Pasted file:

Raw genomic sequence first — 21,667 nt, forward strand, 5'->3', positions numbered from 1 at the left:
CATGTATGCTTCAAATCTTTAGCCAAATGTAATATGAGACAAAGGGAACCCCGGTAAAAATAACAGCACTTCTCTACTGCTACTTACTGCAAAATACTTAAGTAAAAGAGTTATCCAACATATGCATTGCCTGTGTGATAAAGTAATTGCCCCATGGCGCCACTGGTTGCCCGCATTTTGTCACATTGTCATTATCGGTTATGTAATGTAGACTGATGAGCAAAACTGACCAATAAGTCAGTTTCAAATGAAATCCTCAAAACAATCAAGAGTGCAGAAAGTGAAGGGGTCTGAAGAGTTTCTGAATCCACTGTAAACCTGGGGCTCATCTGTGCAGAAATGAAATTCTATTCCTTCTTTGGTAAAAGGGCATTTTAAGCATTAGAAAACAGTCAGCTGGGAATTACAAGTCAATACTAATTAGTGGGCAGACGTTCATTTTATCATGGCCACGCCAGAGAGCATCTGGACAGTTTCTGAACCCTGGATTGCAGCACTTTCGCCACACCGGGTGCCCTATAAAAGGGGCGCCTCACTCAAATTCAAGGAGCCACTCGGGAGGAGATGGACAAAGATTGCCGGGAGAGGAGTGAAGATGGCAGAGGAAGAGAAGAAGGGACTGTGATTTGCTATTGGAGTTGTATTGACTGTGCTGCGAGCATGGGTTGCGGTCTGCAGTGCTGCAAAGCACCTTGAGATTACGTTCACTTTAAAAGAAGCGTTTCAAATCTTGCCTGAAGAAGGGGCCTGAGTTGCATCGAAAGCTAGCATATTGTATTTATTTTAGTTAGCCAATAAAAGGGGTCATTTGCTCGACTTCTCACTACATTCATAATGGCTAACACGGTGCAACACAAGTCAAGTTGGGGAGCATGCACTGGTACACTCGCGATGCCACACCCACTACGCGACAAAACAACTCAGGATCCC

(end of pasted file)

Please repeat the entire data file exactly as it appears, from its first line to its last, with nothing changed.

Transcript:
Raw genomic sequence first — 21,667 nt, forward strand, 5'->3', positions numbered from 1 at the left:
CATGTATGCTTCAAATCTTTAGCCAAATGTAATATGAGACAAAGGGAACCCCGGTAAAAATAACAGCACTTCTCTACTGCTACTTACTGCAAAATACTTAAGTAAAAGAGTTATCCAACATATGCATTGCCTGTGTGATAAAGTAATTGCCCCATGGCGCCACTGGTTGCCCGCATTTTGTCACATTGTCATTATCGGTTATGTAATGTAGACTGATGAGCAAAACTGACCAATAAGTCAGTTTCAAATGAAATCCTCAAAACAATCAAGAGTGCAGAAAGTGAAGGGGTCTGAAGAGTTTCTGAATCCACTGTAAACCTGGGGCTCATCTGTGCAGAAATGAAATTCTATTCCTTCTTTGGTAAAAGGGCATTTTAAGCATTAGAAAACAGTCAGCTGGGAATTACAAGTCAATACTAATTAGTGGGCAGACGTTCATTTTATCATGGCCACGCCAGAGAGCATCTGGACAGTTTCTGAACCCTGGATTGCAGCACTTTCGCCACACCGGGTGCCCTATAAAAGGGGCGCCTCACTCAAATTCAAGGAGCCACTCGGGAGGAGATGGACAAAGATTGCCGGGAGAGGAGTGAAGATGGCAGAGGAAGAGAAGAAGGGACTGTGATTTGCTATTGGAGTTGTATTGACTGTGCTGCGAGCATGGGTTGCGGTCTGCAGTGCTGCAAAGCACCTTGAGATTACGTTCACTTTAAAAGAAGCGTTTCAAATCTTGCCTGAAGAAGGGGCCTGAGTTGCATCGAAAGCTAGCATATTGTATTTATTTTAGTTAGCCAATAAAAGGGGTCATTTGCTCGACTTCTCACTACATTCATAATGGCTAACACGGTGCAACACAAGTCAAGTTGGGGAGCATGCACTGGTACACTCGCGATGCCACACCCACTACGCGACAAAACAACTCAGGATCCC